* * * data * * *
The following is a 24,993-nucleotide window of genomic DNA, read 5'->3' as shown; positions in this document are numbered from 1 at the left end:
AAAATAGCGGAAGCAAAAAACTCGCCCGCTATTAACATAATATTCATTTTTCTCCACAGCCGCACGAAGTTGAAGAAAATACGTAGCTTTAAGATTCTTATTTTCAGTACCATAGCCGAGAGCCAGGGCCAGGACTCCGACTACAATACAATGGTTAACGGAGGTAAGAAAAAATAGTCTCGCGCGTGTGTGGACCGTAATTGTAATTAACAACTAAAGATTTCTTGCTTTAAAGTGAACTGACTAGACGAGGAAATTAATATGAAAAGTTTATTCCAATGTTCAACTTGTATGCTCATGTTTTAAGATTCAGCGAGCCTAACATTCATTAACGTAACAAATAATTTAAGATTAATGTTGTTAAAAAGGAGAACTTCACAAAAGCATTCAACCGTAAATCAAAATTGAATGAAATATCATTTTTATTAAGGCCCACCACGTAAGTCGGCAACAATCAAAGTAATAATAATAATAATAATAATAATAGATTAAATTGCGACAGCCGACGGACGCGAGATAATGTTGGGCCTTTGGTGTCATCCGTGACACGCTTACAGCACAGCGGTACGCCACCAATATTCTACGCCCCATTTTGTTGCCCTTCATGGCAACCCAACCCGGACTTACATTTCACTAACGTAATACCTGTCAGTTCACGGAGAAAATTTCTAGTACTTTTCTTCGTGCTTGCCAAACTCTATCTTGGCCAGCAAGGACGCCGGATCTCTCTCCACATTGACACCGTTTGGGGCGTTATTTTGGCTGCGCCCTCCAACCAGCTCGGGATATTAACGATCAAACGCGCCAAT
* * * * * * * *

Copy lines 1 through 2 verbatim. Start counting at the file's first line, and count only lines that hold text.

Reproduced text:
The following is a 24,993-nucleotide window of genomic DNA, read 5'->3' as shown; positions in this document are numbered from 1 at the left end:
AAAATAGCGGAAGCAAAAAACTCGCCCGCTATTAACATAATATTCATTTTTCTCCACAGCCGCACGAAGTTGAAGAAAATACGTAGCTTTAAGATTCTTATTTTCAGTACCATAGCCGAGAGCCAGGGCCAGGACTCCGACTACAATACAATGGTTAACGGAGGTAAGAAAAAATAGTCTCGCGCGTGTGTGGACCGTAATTGTAATTAACAACTAAAGATTTCTTGCTTTAAAGTGAACTGACTAGACGAGGAAATTAATATGAAAAGTTTATTCCAATGTTCAACTTGTATGCTCATGTTTTAAGATTCAGCGAGCCTAACATTCATTAACGTAACAAATAATTTAAGATTAATGTTGTTAAAAAGGAGAACTTCACAAAAGCATTCAACCGTAAATCAAAATTGAATGAAATATCATTTTTATTAAGGCCCACCACGTAAGTCGGCAACAATCAAAGTAATAATAATAATAATAATAATAATAGATTAAATTGCGACAGCCGACGGACGCGAGATAATGTTGGGCCTTTGGTGTCATCCGTGACACGCTTACAGCACAGCGGTACGCCACCAATATTCTACGCCCCATTTTGTTGCCCTTCATGGCAACCCAACCCGGACTTACATTTCACTAACGTAATACCTGTCAGTTCACGGAGAAAATTTCTAGTACTTTTCTTCGTGCTTGCCAAACTCTATCTTGGCCAGCAAGGACGCCGGATCTCTCTCCACATTGACACCGTTTGGGGCGTTATTTTGGCTGCGCCCTCCAACCAGCTCGGGATATTAACGATCAAACGCGCCAAT